All About Estates

Section 3 Counsel’s Entitlement to Costs

The Court in Gadula v Leroux, 2016 ONSC 6990 provided quite an interesting discussion regarding the entitlement of costs for all parties involved in a guardianship application and from where the costs were to be taken from. The issue of costs is unsurprisingly common in estate litigation and in litigation in general, because let’s face it, nobody likes spending money.

The court made some especially intriguing comments regarding the entitlement of costs for section 3 counsel, who is appointed per section 3(1)(a) of the Substitute Decisions Act, 1992, SO 1992, c 30 to provide the incapable persons’ position to the Court. It was emphasized in Gadula that s. 3 counsel are a vital piece of the puzzle for protecting incapable people in court, and if they can prove that they provided significant assistance to both the court and the incapable person, they will likely be awarded their costs on a full indemnity basis.

Section 3 Counsel’s Claim in Gadula

Mr. Bergart was appointed as s. 3 counsel for Paulette Leroux, who was the incapable person in a guardianship application. Mr. Bergart sought his costs on a full indemnity basis for a total amount of $8,291.03, inclusive of disbursements and HST.

Mr. Bergart claimed that because he was appointed to represent Ms. Leroux’s position to the court, he did not have a client per se and that if he were to be reimbursed the costs for his work, this would have to be done through one of the parties or the estate. Mr. Bergart emphasized that he believed he was entitled to recover his costs on a full indemnity basis for his efforts and participation as s. 3 counsel in the application. Interestingly, in his submissions, Mr. Bergart admitted that he has no legal source from which to seek the recovery of his fees on a full indemnity basis in his role as s. 3 counsel. He stated that in his “extensive experience” acting as s. 3 counsel, the Court’s have generally awarded him costs on a full indemnity basis.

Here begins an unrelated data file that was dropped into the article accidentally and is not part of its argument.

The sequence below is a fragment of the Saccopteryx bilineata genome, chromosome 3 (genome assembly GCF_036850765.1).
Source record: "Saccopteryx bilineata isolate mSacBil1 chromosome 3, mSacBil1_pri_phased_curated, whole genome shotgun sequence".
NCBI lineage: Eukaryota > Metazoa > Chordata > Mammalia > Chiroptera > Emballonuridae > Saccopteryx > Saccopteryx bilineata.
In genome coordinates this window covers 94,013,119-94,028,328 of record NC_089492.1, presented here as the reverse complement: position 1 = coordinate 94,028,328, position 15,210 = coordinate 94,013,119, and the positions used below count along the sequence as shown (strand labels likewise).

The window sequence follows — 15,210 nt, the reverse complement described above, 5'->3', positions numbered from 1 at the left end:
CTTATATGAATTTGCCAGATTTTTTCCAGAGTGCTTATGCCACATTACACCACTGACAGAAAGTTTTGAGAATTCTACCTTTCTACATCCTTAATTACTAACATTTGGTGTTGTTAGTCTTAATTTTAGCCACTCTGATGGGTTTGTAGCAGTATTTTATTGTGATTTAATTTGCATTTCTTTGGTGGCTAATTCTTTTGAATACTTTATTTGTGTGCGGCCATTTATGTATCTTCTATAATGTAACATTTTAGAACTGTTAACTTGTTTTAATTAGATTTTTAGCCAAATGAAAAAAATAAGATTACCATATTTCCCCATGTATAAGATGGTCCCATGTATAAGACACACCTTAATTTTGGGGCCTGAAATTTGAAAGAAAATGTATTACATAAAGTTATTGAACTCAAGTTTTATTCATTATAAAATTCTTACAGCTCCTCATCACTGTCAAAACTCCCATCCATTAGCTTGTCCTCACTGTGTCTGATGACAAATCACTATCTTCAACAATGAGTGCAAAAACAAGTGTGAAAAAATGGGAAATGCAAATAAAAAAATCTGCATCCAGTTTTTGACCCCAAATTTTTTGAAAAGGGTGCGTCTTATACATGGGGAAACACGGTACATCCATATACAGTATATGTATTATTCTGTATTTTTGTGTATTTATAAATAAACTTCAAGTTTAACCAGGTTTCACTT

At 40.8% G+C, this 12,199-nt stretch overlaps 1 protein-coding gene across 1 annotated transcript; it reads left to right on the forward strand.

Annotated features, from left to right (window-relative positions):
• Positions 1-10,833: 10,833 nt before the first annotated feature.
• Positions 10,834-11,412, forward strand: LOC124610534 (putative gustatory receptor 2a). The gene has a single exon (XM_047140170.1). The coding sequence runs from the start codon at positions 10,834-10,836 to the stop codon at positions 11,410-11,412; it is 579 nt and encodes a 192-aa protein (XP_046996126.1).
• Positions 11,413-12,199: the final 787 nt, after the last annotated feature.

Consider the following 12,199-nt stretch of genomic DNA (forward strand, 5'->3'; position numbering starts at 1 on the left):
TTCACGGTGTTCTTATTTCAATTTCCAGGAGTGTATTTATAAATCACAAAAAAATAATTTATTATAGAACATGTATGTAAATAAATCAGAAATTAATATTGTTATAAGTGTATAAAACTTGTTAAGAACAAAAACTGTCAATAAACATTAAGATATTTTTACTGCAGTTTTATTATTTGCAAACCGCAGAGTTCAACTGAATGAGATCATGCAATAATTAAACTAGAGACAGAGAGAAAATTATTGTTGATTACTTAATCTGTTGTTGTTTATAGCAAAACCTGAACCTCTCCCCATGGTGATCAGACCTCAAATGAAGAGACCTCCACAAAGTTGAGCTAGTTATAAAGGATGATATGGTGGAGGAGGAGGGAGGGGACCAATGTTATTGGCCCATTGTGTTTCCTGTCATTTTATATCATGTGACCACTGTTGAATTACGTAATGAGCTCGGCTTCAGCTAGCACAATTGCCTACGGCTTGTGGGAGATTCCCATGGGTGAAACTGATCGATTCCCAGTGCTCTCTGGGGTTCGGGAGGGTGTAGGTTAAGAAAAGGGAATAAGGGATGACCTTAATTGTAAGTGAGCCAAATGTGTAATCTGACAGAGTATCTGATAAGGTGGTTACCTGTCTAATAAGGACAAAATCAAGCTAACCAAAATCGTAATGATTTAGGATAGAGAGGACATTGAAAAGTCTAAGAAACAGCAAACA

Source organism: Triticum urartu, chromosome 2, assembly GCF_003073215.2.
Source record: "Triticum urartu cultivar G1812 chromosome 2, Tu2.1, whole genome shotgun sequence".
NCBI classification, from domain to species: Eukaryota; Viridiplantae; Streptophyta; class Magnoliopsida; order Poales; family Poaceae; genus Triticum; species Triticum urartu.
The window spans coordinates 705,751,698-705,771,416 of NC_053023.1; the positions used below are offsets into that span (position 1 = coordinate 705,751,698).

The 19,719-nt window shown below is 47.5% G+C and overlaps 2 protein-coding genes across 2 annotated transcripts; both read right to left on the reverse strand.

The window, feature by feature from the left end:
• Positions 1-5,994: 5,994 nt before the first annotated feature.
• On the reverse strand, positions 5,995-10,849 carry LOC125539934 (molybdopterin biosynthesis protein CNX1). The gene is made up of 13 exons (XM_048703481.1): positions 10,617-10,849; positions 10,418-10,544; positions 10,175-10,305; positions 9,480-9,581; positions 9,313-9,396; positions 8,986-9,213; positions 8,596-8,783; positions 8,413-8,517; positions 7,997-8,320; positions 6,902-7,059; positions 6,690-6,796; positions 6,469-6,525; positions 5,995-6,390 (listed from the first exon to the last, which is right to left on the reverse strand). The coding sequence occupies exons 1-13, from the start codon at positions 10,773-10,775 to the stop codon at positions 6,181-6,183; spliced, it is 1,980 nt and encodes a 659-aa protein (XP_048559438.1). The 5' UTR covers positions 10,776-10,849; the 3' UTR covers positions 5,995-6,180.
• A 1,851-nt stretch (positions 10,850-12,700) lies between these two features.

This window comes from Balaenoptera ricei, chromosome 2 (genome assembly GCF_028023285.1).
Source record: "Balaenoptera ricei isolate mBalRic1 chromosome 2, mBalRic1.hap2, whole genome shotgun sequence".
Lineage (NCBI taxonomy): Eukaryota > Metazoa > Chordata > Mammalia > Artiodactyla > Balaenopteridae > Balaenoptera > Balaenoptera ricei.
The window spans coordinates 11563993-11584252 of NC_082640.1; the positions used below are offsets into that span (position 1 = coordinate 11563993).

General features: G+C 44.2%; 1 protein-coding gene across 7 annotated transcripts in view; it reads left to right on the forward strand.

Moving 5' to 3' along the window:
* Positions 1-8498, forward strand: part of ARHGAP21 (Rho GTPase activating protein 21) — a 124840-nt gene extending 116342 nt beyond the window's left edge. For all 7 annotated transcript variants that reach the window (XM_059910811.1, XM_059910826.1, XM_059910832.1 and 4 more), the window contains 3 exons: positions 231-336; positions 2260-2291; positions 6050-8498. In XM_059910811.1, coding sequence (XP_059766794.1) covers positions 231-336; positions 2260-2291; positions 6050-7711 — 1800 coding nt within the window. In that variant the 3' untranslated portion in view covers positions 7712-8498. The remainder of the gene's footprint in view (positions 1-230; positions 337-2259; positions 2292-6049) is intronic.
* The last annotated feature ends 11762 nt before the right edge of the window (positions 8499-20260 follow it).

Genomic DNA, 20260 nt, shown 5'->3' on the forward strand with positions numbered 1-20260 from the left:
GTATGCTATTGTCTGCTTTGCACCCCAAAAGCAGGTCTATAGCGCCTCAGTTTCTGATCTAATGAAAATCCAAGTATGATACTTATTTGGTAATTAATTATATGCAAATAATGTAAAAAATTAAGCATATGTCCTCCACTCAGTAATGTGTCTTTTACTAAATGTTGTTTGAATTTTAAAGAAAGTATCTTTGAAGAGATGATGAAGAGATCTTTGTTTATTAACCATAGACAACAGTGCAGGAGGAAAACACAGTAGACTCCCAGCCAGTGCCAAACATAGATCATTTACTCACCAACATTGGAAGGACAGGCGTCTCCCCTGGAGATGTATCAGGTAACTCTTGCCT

The Court’s Rhyme and Reason

The Court did not raise any issue with the quantum of Mr. Bergart’s requested costs and the main issue fell to the entitlement of those costs, whether it be in full, partial, or not at all.

In his ruling, Justice Goodman highlighted that just as Mr. Bergart had claimed he had no source for his costs claim, there was indeed no binding authority that clarified the issue of whether s. 3 counsel was entitled to recovery of their costs on a full or reduced basis. Even in light of this fact, Justice Goodman was convinced that in order to get lawyers to willingly accept the position and perform the duties of s. 3 counsel diligently and responsibly, it is good public policy for those acting as s. 3 counsel to recover their costs on a full indemnity basis. He stated that this should be the case as, generally, s. 3 counsel does not have any other recourse for reimbursement of their fees. Justice Goodman went on to say that s. 3 counsel play an invaluable role in providing important information to the parties, and, most importantly, s. 3 counsel aid the court in the most fundamental issue in any application of this kind, which is the best interests of the incapable person.